In 2013, China’s bilateral co-operation reached USD 3.1 billion, compared to USD 2.6 billion in 2012 (OECD estimates). Including developmental funds channelled through multilateral organisations, the OECD estimates that China’s total concessional finance for development reached USD 2.8 billion in 2012.
The Eight Principles for Economic Aid and Technical Assistance to Other Countries, announced by Premier Zhou Enlai in 1964, set out the core principles of China’s foreign aid. The Ministry of Commerce’s (MOFCOM) Department of Foreign Assistance is at the centre of the Chinese system and manages over 90% of its bilateral funding. It is responsible for drafting the aid budget and aid regulations, managing foreign aid joint ventures, programming zero-interest loans and grants, and co‑ordinating concessional loans with the China ExImbank.
China does not have specific priority countries (aside from North Korea). Its grant aid is distributed more or less equally to some 120 partner countries. The main sectors are public facilities, industry and economic infrastructure. China offers eight different forms of co‑operation with complete projects (turn‑key projects) being the major modality. China also provides humanitarian assistance.
China is also starting to become engaged in triangular co-operation, partnering with several international organisations (e.g. United Nations Development Programme, United Nations Industrial Development Organization and the World Bank) and Development Assistance Committee (DAC) members (e.g. New Zealand and the United States).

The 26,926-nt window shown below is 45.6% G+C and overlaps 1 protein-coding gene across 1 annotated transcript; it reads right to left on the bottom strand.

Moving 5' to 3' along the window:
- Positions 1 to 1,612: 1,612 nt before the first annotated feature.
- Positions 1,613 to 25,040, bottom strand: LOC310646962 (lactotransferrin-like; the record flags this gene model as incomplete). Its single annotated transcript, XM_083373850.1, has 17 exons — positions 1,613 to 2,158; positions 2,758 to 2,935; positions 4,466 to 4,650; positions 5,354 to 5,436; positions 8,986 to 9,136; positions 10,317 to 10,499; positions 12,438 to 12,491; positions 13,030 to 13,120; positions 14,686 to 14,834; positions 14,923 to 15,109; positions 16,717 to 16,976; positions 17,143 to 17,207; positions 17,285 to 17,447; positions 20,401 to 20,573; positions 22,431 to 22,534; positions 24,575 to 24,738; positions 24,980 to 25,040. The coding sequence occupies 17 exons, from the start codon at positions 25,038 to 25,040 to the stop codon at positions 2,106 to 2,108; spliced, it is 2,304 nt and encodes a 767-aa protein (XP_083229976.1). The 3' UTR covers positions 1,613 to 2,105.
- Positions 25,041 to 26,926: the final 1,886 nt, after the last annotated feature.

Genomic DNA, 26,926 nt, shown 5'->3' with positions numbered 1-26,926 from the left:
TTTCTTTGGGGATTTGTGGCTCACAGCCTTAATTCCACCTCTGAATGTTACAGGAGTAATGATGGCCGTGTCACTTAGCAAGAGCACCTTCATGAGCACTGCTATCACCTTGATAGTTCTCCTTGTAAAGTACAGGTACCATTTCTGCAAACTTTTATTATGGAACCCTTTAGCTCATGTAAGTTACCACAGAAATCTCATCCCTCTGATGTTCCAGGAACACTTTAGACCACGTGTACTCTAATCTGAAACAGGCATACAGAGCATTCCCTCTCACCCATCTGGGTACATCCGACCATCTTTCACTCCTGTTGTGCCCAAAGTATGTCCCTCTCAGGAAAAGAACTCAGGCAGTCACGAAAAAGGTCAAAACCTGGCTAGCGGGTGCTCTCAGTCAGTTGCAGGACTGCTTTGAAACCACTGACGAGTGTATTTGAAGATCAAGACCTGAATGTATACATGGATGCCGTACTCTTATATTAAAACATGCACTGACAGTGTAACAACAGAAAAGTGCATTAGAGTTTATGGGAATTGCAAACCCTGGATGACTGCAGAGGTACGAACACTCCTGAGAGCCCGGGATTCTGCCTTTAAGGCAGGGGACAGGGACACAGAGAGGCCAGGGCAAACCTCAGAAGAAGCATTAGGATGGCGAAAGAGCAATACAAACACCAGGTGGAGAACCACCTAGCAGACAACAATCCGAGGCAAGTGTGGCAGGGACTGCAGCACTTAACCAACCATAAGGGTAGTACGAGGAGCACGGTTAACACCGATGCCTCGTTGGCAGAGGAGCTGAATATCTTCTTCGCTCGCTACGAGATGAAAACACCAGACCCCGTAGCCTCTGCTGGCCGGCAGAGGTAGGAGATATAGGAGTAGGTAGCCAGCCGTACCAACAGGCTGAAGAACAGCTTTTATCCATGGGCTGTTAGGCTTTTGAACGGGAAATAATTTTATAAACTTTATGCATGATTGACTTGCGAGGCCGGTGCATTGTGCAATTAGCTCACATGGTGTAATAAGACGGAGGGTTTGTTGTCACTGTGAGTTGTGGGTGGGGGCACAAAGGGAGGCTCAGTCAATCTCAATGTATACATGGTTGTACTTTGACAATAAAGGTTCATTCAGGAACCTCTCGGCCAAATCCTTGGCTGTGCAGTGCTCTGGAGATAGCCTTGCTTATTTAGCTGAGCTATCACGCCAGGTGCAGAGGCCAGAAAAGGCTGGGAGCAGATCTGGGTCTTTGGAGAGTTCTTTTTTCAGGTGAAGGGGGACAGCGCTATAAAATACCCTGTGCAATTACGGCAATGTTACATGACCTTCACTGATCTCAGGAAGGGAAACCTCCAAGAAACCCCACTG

China’s development co‑operation through multilateral organisations was primarily channelled through the United Nations (45%), the World Bank Group (29%) and regional development banks (26%) in 2012. Its main multilateral partners were the International Development Association and the African Development Bank.
China is a Key Partner of the OECD. In 2013, Chair of the DAC visited China to open a roundtable discussion on effective development co-operation organised by the China-DAC Study Group. The OECD and the Embassy of the People’s Republic of China in France also organised a seminar at the OECD to share views on promoting development. China participated, as an observer, in the OECD Development Co-operation Peer Review of Switzerland and attended the DAC Senior‑Level Meeting. China also contributed to the DAC’s work on triangular co-operation and aid for trade.